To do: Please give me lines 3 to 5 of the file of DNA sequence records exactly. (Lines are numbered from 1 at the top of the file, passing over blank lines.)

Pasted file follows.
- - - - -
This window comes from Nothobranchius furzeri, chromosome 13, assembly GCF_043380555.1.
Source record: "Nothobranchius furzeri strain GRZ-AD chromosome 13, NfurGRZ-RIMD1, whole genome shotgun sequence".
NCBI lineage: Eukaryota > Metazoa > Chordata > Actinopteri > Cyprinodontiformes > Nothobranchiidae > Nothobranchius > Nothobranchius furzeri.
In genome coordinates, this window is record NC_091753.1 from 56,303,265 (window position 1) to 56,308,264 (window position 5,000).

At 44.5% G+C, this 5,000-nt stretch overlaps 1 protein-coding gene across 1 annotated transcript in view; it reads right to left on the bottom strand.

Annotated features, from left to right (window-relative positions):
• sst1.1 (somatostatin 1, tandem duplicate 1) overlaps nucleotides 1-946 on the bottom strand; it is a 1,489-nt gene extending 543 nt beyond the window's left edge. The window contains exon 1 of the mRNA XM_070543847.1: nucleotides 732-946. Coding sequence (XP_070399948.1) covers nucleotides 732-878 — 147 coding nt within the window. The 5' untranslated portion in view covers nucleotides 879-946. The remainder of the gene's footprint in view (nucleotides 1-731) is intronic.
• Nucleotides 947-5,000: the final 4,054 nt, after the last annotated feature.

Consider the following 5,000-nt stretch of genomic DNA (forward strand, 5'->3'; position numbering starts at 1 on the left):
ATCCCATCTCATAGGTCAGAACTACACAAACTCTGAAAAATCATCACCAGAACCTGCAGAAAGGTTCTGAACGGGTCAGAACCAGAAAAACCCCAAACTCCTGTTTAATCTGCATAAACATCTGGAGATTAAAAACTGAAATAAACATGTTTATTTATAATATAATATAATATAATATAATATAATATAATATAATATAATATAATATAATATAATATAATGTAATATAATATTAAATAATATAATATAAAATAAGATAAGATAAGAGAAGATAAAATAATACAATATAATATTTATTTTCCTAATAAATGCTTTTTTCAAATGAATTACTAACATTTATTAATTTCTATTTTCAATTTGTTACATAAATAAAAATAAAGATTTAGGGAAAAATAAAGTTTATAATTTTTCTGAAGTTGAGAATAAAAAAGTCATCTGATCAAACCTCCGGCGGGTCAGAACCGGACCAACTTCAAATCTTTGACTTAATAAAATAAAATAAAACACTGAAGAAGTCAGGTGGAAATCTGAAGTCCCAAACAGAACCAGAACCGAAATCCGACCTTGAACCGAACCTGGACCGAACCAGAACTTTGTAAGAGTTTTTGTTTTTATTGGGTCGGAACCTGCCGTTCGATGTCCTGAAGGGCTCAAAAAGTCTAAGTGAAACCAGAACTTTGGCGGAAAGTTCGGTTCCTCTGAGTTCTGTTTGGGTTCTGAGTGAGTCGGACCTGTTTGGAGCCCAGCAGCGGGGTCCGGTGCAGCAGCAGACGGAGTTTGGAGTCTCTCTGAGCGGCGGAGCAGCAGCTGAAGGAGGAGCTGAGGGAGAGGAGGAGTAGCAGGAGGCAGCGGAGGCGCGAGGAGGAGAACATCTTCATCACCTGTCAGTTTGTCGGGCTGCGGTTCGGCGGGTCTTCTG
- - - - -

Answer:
NCBI lineage: Eukaryota > Metazoa > Chordata > Actinopteri > Cyprinodontiformes > Nothobranchiidae > Nothobranchius > Nothobranchius furzeri.
In genome coordinates, this window is record NC_091753.1 from 56,303,265 (window position 1) to 56,308,264 (window position 5,000).

At 44.5% G+C, this 5,000-nt stretch overlaps 1 protein-coding gene across 1 annotated transcript in view; it reads right to left on the bottom strand.